Love Has Come

I’ve still been thinking about Rich Mullins and the quote that I used in my last article.

“… My openness to Catholicism was very scary to me because, when you grow up in a church where they don’t even put up a cross, many things were foreign to me.” — — Rich Mullins:  An Arrow Pointing to Heaven, p. 46

I kept thinking about how I could relate to this observation.  The church I grew up in — where I was baptised — was very simple and unadorned.  The baptismal is behind the choir loft — there is a big mural of a river and trees.   There is the pulpit and the “remembrance table.”  Were it not for the baptismal pool, remembrance table and church pews, it could have been any court house or music hall.  My childhood Bible had a page that showed pictures of all different kinds of Christian symbols.  The crosses — Coptic, Maltese, budded, anchor, Peter, — Peter, wow.  I’m looking at it now.  I do have the cross of Peter — upside down with keys.  There is no cross of crucifixion — the one associated with Catholic churches. When we celebrated the Lord’s Supper and heard the words, “This is my body….. This is my blood,” I imagined being at the crucifixion.

My first encounter with the body of Christ, on the cross, was the first time I entered a Catholic church.  I wrote about that in my reflection on Sacred Heart.   My next encounters were a few years later on my first trip to Italy.  After that, it was in my own parish where I attended my first Mass.  I’ve heard it said that the “empty cross” is the cross of the resurrection.  We celebrate Christ is risen.  I’ve seen the cross of the resurrection in Catholic churches — Jesus is still on it — a resurrected figure of Christ.  I am fully convinced that you cannot celebrate the resurrection without first meditating on the suffering and crucifixion.   Many of the things that once seemed foreign to me are now a source of great comfort — reminders of God’s love for me.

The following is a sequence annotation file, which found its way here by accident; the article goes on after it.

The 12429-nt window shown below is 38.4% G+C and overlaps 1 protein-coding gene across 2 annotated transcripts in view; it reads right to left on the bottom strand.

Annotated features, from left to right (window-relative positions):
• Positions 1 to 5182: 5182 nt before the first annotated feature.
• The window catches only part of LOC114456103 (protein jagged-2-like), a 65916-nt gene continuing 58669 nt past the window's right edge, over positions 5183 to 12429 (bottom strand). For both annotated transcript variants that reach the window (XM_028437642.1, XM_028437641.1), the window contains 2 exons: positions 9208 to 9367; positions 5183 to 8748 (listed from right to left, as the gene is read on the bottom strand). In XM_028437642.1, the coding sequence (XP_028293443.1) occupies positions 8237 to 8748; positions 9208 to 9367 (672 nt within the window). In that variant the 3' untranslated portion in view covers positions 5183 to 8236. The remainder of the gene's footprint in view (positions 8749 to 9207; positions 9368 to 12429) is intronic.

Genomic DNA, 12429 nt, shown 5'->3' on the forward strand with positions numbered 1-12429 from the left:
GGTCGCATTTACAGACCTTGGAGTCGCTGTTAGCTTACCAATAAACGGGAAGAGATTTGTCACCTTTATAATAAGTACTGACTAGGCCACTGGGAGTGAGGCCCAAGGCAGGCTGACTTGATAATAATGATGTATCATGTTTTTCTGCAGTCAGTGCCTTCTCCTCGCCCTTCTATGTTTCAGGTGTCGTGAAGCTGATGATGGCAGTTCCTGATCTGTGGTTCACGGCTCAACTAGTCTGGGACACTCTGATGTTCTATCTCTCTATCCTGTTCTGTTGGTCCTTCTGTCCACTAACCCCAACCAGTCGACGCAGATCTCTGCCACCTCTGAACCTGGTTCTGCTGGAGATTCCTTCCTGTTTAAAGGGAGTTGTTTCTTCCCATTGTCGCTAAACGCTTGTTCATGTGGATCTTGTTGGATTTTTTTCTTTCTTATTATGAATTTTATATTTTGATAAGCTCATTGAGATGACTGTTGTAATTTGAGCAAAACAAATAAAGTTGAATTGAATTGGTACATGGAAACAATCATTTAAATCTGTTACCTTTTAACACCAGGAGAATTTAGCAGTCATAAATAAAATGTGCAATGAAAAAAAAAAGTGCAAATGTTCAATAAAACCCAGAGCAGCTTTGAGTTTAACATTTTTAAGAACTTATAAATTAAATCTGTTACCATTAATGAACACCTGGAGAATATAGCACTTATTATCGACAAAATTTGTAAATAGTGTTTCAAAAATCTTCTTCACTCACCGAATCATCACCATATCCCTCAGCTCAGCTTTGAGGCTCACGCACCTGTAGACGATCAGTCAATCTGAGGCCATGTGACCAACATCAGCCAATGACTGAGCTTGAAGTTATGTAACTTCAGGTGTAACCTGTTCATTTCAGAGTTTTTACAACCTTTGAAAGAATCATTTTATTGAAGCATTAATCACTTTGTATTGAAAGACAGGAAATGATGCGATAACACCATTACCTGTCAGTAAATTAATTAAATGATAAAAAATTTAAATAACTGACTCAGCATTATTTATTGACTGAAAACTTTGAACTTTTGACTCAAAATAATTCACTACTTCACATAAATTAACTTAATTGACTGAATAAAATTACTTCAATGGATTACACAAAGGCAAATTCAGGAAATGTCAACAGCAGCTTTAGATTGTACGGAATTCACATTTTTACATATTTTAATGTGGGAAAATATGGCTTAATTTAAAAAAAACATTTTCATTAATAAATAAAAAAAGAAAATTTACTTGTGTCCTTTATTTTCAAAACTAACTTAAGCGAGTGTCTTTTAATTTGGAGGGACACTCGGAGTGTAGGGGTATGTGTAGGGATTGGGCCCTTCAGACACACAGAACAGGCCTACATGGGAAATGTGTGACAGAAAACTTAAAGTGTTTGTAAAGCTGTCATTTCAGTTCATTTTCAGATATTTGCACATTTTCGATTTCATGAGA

I have posted a Rich Mullins tribute video by Caedmon’s Call.  They perform his song Hope to Carry On. The song begins with “I can see Jesus — hanging on the cross,  I can see Jesus — hanging on the cross, I can see Jesus — hanging on the cross — He came looking for the lost — and Love has come — Love has come — And he’s given me hope to carry on.”  The video is interspersed with images of the band with Rich and concludes with their reflections on how he inspired them.


One thought on “Love Has Come

  1. I also appreciate traditional crucifixes. We have a Resurrection Cross in our church. It’s nice, but I also wish we had a crucifix in a prominant place as well.

    We are lucky that we have some statues and art – traditional and more modern – in the church. We also have statues of Mary and St. Francis of Assisi on the grounds. I’d love to see more art in the chruch – and stained glass. We used to have more, but the church got renovated and , well, …

    I love Caedmon’s Call. I have one of their cds – one with this particular song, in fact – in the cd player in my car right now.

Leave a Reply

Fill in your details below or click an icon to log in: Logo

You are commenting using your account. Log Out /  Change )

Google+ photo

You are commenting using your Google+ account. Log Out /  Change )

Twitter picture

You are commenting using your Twitter account. Log Out /  Change )

Facebook photo

You are commenting using your Facebook account. Log Out /  Change )


Connecting to %s